Day One featured over 15 sessions, panels, and fireside chats – it also included a captivating closing keynote by DroneDeploy partner, Rebuild Paradise. Packed with content and lively discussions, recordings of DDC20 will be available for a year starting tomorrow. Here are some of our favorite takeaways from Day One:
In “Mobilizing the Workforce of Tomorrow,” we heard from leading experts on how they see their industries’ future transforming through advances in the latest drone technology. DroneDeploy’s very own Olya Royall sat down with Women Who Drone’s Elena Buenrostro; Drone Seed’s Shanna Hobbs; Cheap Consultant’s Gisela Ripoll; and Consolidated Utility District’s Bethany Hall. The panelists discussed how their roles have evolved within their organizations, how they’re building trust, expanding their drone programs, and fostering a healthy culture to mobilize a changing workforce. “Drone management systems are very important and exciting in the way that they provide transparency to all of our operations,” said Ripoll. When asked about operating in a pandemic world, Bethany Hall explained that remote work meant “we had to start thinking outside of the office. We had to deploy mobile solutions.”
“Enabling Airspace Management of Today and the Future” saw industry experts weigh in on airspace management and regulation while covering challenges, trends, and safety. Lisa Lellman made the point, “This pandemic has made the value proposition for drones abundantly clear. Drones enable social distancing and critical infrastructure inspections to continue. It’s been a tough time, but it’s been an inspiring time to see our industry step up.” Joining her on the panel was Joe Polastre from Airbus and Ryan Alfonso and David Ibarra from the FAA. When the conversation shifted to Beyond Line of Sight (“BVLOS”), the FAA said a ruling should come by the end of the year, though it will still take three years to implement. But, according to Polastre, “A lot of things should come together in 2021.”
Mike Winn returned to the “virtual stage” with an eye-opening fireside chat with Zipline Co-Founder and Head of Product, Keenan Wyrobek, in a session titled “Navigating the Social, Political, and Economic Forces Shaping Innovation.” Zipline, a medical product delivery company and DroneDeploy customer, recently announced a partnership with Walmart to conduct health and wellness deliveries in the United States. “We can enable people in rural areas,” said Wyrobek. “With COVID [...] telemedicine, plus a delivery system like Zipline, it can be a really new, magical world.” Zipline, which has seen it’s company expand and grow rapidly over the past several months, has embraced the role of drone technology in their operations, with Wyrobek adding, “We’ve found that DroneDeploy not only had a really high-quality photogrammetry system to build maps, but we felt like it also had the ability to scale with us.” Zipline has been doing tremendous work across the globe, helping impoverished communities receive medicine that would otherwise be difficult to locate; we couldn’t be more proud they’re one of our customers.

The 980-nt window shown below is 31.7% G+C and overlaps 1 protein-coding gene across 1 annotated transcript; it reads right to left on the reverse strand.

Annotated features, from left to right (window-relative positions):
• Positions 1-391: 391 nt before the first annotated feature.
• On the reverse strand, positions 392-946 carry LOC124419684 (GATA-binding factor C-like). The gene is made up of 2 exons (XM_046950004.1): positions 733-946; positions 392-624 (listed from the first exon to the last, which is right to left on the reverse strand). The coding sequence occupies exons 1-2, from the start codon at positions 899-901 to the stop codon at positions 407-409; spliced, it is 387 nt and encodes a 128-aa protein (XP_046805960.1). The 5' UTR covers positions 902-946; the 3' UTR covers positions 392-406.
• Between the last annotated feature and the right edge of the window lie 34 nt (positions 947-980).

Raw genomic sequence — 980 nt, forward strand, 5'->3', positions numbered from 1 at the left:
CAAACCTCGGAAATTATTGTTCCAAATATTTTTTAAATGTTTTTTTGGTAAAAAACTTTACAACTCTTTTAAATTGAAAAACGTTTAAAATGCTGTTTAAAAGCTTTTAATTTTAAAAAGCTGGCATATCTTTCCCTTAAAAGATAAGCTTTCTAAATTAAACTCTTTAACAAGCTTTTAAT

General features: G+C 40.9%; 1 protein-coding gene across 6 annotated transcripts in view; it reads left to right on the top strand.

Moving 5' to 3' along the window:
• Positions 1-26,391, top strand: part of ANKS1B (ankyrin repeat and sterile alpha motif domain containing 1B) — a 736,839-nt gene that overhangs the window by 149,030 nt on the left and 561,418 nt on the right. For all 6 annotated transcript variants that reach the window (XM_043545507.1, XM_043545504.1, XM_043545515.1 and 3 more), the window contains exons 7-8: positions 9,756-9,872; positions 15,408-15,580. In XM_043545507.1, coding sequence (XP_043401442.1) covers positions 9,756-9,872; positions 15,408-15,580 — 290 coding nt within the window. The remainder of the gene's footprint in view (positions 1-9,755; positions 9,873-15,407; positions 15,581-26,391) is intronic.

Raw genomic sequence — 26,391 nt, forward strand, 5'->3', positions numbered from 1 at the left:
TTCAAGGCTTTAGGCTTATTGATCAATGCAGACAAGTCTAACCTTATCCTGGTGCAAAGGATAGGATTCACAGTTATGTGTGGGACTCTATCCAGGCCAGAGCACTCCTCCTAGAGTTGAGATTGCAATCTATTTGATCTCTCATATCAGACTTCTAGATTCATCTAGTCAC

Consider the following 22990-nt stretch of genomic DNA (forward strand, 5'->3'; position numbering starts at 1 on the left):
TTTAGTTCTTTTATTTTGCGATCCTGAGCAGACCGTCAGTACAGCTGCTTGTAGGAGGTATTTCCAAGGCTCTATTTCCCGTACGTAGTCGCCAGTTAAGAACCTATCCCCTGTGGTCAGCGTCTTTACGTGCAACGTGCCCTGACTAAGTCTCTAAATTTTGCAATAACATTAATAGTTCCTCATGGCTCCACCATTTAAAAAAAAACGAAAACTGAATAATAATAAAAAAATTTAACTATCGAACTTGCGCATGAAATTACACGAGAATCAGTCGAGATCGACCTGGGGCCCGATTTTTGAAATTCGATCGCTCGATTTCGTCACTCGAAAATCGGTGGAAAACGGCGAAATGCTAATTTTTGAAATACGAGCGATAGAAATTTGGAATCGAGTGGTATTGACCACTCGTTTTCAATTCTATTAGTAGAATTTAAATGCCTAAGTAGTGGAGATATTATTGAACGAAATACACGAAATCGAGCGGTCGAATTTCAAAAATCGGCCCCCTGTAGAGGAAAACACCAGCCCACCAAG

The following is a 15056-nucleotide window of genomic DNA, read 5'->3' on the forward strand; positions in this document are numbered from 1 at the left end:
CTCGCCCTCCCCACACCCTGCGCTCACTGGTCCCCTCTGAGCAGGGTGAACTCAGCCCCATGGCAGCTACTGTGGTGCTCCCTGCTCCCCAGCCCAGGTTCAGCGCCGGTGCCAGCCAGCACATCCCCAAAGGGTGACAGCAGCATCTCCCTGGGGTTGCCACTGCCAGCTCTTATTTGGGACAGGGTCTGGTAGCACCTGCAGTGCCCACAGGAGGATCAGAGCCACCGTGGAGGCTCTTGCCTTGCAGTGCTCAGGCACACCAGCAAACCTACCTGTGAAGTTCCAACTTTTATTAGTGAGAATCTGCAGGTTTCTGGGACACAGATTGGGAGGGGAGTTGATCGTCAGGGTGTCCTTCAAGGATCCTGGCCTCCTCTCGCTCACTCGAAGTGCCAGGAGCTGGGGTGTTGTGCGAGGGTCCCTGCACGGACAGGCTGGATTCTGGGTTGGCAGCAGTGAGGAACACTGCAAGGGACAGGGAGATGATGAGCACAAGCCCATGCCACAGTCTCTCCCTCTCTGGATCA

As many of you may know, DroneDeploy expanded operations to include an office in the APAC region. Our team in Sydney opened our collective eyes to all the exceptional use cases those in Australia are taking on. We are so thrilled that this year we had our very first APAC sessions, targeted directly at those in that region – timezone contingent and everything. Sessions ranged from “The Power of Drone Data at Every Stage for Construction” and “Enabling Farmers with Drone Technology.” Sydney office’s Customer Success Manager, Sam Robinson, moderated both panels. During “Enabling Farmers with Drone Technology,” Robinson was joined on stage by Marcus Bulstrode from the Department of Agriculture and Fisheries. Bulstrode, who specifically helps sugar farmers near the Great Barrier Reef Heritage optimize their operations and implement sustainable farming practices, had this to say: “Anything that is applied on the land that is not kept on the land will move fairly rapidly across the Great Barrier Reef Lagoon.” The Australian government helps farmers leverage new precision agriculture technology, including drones, to support sustainable farming. When asked about the benefits of only spraying areas that genuinely need herbicide application, Bulstrode replied, “We can use a fraction of the chemical we used previously...if we can reduce the amount of herbicide and pesticide, that’s going to improve reef water quality.”